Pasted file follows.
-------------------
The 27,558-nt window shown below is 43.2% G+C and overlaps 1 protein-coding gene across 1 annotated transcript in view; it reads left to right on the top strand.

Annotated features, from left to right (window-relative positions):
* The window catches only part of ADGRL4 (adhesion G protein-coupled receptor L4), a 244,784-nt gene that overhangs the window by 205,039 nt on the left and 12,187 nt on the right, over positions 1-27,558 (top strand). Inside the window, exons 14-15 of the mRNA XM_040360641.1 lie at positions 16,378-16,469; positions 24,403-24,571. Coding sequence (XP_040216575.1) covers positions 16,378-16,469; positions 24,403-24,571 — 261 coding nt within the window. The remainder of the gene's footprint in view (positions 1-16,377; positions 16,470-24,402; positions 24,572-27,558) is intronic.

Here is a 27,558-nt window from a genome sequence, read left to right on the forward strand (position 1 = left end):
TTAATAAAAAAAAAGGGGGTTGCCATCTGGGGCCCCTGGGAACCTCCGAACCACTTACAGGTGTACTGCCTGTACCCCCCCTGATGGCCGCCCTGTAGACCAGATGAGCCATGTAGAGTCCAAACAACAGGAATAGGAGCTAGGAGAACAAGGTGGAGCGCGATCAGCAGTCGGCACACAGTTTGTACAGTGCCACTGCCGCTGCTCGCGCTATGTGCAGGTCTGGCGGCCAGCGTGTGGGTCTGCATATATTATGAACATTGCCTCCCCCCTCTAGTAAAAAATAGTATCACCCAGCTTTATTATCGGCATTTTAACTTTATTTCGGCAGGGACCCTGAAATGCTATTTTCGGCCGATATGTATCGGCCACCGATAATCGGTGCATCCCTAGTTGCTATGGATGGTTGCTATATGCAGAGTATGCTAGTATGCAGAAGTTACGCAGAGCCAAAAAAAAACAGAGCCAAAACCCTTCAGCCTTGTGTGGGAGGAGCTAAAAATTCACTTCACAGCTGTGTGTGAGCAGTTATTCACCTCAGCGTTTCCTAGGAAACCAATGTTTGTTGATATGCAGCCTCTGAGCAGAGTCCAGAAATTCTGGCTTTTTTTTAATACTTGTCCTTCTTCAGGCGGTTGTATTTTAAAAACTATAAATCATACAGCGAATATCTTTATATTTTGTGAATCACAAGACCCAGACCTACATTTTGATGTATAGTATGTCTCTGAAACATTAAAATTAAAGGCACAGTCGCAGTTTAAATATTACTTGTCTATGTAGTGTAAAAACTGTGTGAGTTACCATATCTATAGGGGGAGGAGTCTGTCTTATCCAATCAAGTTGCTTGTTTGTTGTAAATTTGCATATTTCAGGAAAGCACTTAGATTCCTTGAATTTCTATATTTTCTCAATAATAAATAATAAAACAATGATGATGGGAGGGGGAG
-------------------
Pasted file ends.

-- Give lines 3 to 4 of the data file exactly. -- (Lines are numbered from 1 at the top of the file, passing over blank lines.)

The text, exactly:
* The window catches only part of ADGRL4 (adhesion G protein-coupled receptor L4), a 244,784-nt gene that overhangs the window by 205,039 nt on the left and 12,187 nt on the right, over positions 1-27,558 (top strand). Inside the window, exons 14-15 of the mRNA XM_040360641.1 lie at positions 16,378-16,469; positions 24,403-24,571. Coding sequence (XP_040216575.1) covers positions 16,378-16,469; positions 24,403-24,571 — 261 coding nt within the window. The remainder of the gene's footprint in view (positions 1-16,377; positions 16,470-24,402; positions 24,572-27,558) is intronic.

Here is a 27,558-nt window from a genome sequence, read left to right on the forward strand (position 1 = left end):